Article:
Saving and investing aggressively in the years before you have kids can help give you a financial safety net. Your working spouse can also contribute to a spousal IRA for you. This will allow you to still save for retirement while you’re not working. Plus, you can take courses or do side gigs to keep your skills fresh. That way you’ll be able to reenter the workforce when the kids are older.
If the worst happens and your spouse dies or you get divorced, life insurance or alimony and child support payments can help keep you afloat while you figure things out. That safety net you accumulated before you left your job can also help insulate you from emergencies like illness or injury. I think it’s important to consider what can go wrong when you become a stay at home parent and prepare for the worst-case scenarios. However, know that this arrangement can work out and allow you to spend a lot of precious quality time with your kids.
My mom was a full-time homemaker my entire childhood, and I really benefited from always having a parent around. My mom and dad are still married and have a healthy relationship. So if being a stay at home parent is what you really want, don’t let the warnings scare you off completely. Just be responsible and plan out what you’ll do if something goes wrong.
Travel and Experiences Aren’t Superior to Material Belongings
Financial experts usually suggest you invest in experiences and travel if you want to maximize your happiness. Experiences are touted as being more fulfilling than material possessions even though they don’t last as long.
For example, the $100 ping pong table I bought two years ago is still going strong after hundreds of games and tons of enjoyment. On the other hand, the $100 I spent to see my favorite pop punk band in concert three or four years ago doesn’t feel as worthwhile to me. The concert is just a fond memory now, whereas I can play ping pong anytime I want to add some fun to my day.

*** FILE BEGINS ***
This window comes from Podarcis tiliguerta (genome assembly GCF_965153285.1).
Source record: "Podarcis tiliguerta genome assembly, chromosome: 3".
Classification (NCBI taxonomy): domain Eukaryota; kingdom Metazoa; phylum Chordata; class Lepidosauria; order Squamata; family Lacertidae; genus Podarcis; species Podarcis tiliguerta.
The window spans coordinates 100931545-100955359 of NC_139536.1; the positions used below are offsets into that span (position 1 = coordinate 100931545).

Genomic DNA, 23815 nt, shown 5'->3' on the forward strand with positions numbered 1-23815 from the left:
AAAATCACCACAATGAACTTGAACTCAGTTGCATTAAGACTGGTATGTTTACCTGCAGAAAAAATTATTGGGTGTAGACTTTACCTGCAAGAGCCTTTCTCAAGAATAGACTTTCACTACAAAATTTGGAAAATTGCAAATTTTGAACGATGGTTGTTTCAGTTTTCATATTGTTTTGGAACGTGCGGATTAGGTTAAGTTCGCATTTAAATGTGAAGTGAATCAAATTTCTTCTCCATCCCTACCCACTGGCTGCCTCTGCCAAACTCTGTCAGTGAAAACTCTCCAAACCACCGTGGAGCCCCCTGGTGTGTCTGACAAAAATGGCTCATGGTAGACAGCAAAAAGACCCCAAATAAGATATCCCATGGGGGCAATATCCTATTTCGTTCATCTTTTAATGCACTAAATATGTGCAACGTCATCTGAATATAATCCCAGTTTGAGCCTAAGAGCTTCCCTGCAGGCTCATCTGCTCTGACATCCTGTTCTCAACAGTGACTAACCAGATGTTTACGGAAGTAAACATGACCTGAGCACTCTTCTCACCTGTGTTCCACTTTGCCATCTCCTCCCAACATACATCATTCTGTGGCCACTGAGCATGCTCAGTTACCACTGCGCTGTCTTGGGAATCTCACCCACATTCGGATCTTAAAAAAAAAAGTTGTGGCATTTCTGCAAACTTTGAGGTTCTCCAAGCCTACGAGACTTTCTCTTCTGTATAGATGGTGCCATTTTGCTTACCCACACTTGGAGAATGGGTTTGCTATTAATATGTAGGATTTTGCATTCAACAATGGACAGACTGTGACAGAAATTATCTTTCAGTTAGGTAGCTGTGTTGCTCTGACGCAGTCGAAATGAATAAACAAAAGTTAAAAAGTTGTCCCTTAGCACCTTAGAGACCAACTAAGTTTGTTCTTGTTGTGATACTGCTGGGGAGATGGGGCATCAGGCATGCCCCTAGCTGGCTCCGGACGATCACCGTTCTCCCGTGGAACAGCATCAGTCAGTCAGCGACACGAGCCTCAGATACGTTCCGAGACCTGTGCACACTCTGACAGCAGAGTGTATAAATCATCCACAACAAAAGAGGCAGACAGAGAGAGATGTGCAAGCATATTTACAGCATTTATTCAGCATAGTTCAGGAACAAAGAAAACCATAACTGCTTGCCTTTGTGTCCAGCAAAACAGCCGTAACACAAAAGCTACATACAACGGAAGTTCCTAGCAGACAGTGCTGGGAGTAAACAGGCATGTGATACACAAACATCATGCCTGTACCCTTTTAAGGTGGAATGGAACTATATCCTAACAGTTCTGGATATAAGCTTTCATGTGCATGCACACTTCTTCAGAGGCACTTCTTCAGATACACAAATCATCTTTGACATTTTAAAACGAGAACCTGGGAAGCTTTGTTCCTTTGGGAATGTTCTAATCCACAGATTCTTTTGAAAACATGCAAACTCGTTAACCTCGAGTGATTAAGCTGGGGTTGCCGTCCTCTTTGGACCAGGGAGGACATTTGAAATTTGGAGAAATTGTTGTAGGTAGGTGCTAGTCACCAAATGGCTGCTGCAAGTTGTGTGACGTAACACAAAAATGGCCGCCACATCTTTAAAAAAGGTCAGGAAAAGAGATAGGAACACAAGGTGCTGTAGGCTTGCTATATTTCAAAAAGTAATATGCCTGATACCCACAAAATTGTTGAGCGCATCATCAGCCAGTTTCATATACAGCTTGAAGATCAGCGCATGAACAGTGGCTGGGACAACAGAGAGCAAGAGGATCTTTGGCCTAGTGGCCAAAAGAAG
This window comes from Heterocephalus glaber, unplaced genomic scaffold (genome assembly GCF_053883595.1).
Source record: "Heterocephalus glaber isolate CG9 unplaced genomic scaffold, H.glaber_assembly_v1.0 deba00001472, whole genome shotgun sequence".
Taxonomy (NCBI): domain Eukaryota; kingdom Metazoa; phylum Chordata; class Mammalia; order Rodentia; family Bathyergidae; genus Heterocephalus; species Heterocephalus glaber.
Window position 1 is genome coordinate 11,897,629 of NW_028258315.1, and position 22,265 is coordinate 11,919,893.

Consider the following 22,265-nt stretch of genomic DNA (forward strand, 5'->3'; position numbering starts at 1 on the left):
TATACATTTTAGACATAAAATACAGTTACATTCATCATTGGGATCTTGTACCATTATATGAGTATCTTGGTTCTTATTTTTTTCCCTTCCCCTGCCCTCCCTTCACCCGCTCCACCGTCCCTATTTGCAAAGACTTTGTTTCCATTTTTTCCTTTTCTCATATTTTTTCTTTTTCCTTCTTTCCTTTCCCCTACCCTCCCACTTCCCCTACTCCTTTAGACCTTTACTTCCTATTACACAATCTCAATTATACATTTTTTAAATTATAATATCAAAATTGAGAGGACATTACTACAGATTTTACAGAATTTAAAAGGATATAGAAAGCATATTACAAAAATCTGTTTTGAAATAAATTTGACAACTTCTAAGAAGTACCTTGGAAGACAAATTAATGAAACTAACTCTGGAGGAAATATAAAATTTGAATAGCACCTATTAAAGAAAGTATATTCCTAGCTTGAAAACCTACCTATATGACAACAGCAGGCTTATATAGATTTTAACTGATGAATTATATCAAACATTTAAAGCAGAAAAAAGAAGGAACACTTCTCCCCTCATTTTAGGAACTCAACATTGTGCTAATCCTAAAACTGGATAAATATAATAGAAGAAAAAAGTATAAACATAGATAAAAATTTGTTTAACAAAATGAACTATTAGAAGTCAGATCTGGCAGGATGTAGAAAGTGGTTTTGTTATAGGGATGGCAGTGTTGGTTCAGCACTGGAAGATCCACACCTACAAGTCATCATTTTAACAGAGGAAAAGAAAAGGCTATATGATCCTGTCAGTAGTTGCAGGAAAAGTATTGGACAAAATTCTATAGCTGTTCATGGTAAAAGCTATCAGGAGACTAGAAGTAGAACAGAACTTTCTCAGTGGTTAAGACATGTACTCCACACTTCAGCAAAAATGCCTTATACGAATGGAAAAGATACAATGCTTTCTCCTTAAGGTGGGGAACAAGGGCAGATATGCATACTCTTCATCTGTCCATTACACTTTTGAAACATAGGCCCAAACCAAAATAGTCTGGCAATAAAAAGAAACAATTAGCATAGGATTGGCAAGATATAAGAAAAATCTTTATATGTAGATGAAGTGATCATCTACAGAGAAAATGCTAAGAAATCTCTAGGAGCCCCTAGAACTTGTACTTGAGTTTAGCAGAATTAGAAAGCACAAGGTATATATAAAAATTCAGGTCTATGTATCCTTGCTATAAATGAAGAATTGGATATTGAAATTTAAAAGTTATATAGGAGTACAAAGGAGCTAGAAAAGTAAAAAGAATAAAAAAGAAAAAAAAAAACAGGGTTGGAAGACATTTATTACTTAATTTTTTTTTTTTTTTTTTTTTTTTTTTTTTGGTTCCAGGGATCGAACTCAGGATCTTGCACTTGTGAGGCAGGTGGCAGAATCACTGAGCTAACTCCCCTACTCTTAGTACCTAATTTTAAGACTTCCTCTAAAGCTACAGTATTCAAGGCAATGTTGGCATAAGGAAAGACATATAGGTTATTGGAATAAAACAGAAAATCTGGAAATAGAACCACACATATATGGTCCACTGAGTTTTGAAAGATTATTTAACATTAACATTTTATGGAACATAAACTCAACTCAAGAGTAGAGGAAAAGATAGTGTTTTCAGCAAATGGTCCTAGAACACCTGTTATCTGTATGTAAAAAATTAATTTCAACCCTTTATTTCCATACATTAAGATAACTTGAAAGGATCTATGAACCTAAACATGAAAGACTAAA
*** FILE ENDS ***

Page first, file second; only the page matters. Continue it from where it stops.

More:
Material items are viewed as consumerist purchases, but travel and experiences often aren’t. Because travel can expand your horizons by allowing you to learn more about the world, it’s framed as a more meaningful pursuit than shopping on Amazon. However, I’d argue that travel is still a form of consumption and consumerism because it uses resources and costs money.
Don’t Take on Debt to Travel
Dumping lots of money into travel to the detriment of your finances is just as frivolous as going on a shopping spree in my opinion. Saying YOLO and racking up debt to go on a “once in a lifetime” vacation is just as unwise as putting a flatscreen TV on a credit card. Because travel is regarded as a good use of money, many Americans justify going into debt to do it.
As someone who doesn’t enjoy travel, it’s easy to feel like the odd man out because of the way it’s hyped up on social media these days. But it’s totally normal and ok if travel isn’t your thing. I’d rather use my fun money on material purchases that double as experiences, such as board games, video games, and outdoor gear. Feel free to spend your hard-earned discretionary income on anything you like without guilt or FOMO.
Do you have any personal finance opinions that may be unpopular? Share your thoughts below!
Vicky Monroe is a freelance personal finance and lifestyle writer. When she’s not busy writing about her favorite money saving hacks or tinkering with her budget spreadsheets, she likes to travel, garden, and cook healthy vegetarian meals.